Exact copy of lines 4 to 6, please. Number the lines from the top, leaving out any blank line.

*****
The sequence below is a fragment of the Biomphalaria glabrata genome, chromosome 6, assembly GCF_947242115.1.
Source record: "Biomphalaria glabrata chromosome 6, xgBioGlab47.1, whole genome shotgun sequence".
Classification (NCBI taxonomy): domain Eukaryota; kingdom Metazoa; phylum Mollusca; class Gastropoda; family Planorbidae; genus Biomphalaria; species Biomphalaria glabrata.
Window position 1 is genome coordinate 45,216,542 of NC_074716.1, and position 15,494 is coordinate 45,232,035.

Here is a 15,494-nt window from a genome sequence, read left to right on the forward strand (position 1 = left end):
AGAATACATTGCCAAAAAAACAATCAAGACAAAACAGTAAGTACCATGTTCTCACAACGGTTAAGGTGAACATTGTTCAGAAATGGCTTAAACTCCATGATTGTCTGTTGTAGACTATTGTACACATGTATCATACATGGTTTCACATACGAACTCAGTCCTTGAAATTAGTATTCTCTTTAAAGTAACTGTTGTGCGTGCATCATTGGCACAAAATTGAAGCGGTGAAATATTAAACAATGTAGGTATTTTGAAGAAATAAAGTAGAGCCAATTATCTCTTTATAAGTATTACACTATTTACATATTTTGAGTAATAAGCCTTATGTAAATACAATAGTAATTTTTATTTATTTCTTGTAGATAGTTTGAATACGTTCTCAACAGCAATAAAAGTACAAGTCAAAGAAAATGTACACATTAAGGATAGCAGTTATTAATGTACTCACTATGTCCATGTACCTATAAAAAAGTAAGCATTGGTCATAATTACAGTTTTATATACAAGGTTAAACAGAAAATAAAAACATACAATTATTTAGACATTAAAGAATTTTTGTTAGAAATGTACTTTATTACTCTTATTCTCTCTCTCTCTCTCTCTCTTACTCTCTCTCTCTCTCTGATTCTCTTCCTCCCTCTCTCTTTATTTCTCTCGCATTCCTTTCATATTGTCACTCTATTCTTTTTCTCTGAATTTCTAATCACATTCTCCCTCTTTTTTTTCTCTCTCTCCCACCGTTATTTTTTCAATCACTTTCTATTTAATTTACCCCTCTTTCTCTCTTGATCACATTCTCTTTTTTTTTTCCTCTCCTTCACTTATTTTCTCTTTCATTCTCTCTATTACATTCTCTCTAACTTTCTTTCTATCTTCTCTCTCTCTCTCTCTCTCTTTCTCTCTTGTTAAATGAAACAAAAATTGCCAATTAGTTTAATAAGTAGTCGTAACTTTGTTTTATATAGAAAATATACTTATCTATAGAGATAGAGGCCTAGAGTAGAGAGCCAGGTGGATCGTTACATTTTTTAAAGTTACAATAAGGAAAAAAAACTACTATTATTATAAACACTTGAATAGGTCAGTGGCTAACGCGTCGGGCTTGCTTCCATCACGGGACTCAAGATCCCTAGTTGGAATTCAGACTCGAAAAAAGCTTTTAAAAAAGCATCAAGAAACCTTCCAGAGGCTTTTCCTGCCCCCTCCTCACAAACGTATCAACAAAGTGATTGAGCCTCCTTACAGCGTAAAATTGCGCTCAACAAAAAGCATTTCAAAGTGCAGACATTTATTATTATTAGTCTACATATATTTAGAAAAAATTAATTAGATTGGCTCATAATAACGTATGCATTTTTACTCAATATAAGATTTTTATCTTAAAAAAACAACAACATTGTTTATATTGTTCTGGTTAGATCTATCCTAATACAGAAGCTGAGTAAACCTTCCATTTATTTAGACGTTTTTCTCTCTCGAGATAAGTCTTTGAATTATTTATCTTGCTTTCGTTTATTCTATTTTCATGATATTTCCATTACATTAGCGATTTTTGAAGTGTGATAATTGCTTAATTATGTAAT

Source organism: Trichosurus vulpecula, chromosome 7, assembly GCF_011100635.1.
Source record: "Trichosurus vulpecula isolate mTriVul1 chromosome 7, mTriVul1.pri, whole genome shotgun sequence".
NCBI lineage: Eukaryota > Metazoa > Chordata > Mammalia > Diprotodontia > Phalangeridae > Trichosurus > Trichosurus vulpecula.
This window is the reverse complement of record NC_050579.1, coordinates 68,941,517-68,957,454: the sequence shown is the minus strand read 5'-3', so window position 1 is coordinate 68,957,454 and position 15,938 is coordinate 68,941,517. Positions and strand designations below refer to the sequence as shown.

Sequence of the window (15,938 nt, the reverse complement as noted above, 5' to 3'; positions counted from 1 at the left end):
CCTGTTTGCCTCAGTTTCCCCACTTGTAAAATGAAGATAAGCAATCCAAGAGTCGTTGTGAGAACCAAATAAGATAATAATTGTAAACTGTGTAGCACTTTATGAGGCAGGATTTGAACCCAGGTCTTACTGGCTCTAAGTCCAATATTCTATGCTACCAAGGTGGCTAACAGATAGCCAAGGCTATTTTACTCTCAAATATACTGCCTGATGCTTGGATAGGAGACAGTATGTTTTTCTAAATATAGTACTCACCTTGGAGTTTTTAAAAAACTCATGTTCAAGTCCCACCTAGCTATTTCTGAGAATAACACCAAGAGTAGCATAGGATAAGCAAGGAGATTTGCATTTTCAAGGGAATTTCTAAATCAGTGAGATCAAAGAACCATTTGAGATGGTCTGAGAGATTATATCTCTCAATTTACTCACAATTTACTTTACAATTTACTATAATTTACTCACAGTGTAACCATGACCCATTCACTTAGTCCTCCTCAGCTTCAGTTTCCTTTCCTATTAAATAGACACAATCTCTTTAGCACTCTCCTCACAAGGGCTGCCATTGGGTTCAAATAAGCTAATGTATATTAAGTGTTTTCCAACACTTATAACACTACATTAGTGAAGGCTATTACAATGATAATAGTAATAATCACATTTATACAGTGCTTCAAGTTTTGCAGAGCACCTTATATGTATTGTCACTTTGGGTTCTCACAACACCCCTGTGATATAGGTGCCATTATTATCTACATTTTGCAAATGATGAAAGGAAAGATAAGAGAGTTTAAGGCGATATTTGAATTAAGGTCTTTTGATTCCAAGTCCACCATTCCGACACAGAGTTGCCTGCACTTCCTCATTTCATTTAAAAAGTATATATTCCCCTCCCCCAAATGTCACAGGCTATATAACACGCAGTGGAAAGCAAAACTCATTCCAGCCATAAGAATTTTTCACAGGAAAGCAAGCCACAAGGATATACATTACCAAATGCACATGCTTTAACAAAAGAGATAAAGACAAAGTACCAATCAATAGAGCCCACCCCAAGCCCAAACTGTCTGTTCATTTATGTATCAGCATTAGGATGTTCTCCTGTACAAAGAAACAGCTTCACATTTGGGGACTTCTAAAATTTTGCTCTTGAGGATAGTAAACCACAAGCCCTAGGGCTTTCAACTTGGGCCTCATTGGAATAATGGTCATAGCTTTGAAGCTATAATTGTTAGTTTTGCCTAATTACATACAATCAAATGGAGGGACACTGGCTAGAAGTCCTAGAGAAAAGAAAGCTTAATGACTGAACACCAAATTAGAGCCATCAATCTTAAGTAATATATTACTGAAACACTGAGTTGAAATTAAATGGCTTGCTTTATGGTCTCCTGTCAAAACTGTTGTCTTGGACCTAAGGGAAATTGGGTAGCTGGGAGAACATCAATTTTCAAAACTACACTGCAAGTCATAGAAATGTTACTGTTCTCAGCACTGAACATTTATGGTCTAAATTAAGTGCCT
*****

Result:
Window position 1 is genome coordinate 45,216,542 of NC_074716.1, and position 15,494 is coordinate 45,232,035.

Here is a 15,494-nt window from a genome sequence, read left to right on the forward strand (position 1 = left end):
AGAATACATTGCCAAAAAAACAATCAAGACAAAACAGTAAGTACCATGTTCTCACAACGGTTAAGGTGAACATTGTTCAGAAATGGCTTAAACTCCATGATTGTCTGTTGTAGACTATTGTACACATGTATCATACATGGTTTCACATACGAACTCAGTCCTTGAAATTAGTATTCTCTTTAAAGTAACTGTTGTGCGTGCATCATTGGCACAAAATTGAAGCGGTGAAATATTAAACAATGTAGGTATTTTGAAGAAATAAAGTAGAGCCAATTATCTCTTTATAAGTATTACACTATTTACATATTTTGAGTAATAAGCCTTATGTAAATACAATAGTAATTTTTATTTATTTCTTGTAGATAGTTTGAATACGTTCTCAACAGCAATAAAAGTACAAGTCAAAGAAAATGTACACATTAAGGATAGCAGTTATTAATGTACTCACTATGTCCATGTACCTATAAAAAAGTAAGCATTGGTCATAATTACAGTTTTATATACAAGGTTAAACAGAAAATAAAAACATACAATTATTTAGACATTAAAGAATTTTTGTTAGAAATGTACTTTATTACTCTTATTCTCTCTCTCTCTCTCTCTCTTACTCTCTCTCTCTCTCTGATTCTCTTCCTCCCTCTCTCTTTATTTCTCTCGCATTCCTTTCATATTGTCACTCTATTCTTTTTCTCTGAATTTCTAATCACATTCTCCCTCTTTTTTTTCTCTCTCTCCCACCGTTATTTTTTCAATCACTTTCTATTTAATTTACCCCTCTTTCTCTCTTGATCACATTCTCTTTTTTTTTTCCTCTCCTTCACTTATTTTCTCTTTCATTCTCTCTATTACATTCTCTCTAACTTTCTTTCTATCTTCTCTCTCTCTCTCTCTCTCTTTCTCTCTTGTTAAATGAAACAAAAATTGCCAATTAGTTTAATAAGTAGTCGTAACTTTGTTTTATATAGAAAATATACTTATCTATAGAGATAGAGGCCTAGAGTAGAGAGCCAGGTGGATCGTTACATTTTTTAAAGTTACAATAAGGAAAAAAAACTACTATTATTATAAACACTTGAATAGGTCAGTGGCTAACGCGTCGGGCTTGCTTCCATCACGGGACTCAAGATCCCTAGTTGGAATTCAGACTCGAAAAAAGCTTTTAAAAAAGCATCAAGAAACCTTCCAGAGGCTTTTCCTGCCCCCTCCTCACAAACGTATCAACAAAGTGATTGAGCCTCCTTACAGCGTAAAATTGCGCTCAACAAAAAGCATTTCAAAGTGCAGACATTTATTATTATTAGTCTACATATATTTAGAAAAAATTAATTAGATTGGCTCATAATAACGTATGCATTTTTACTCAATATAAGATTTTTATCTTAAAAAAACAACAACATTGTTTATATTGTTCTGGTTAGATCTATCCTAATACAGAAGCTGAGTAAACCTTCCATTTATTTAGACGTTTTTCTCTCTCGAGATAAGTCTTTGAATTATTTATCTTGCTTTCGTTTATTCTATTTTCATGATATTTCCATTACATTAGCGATTTTTGAAGTGTGATAATTGCTTAATTATGTAAT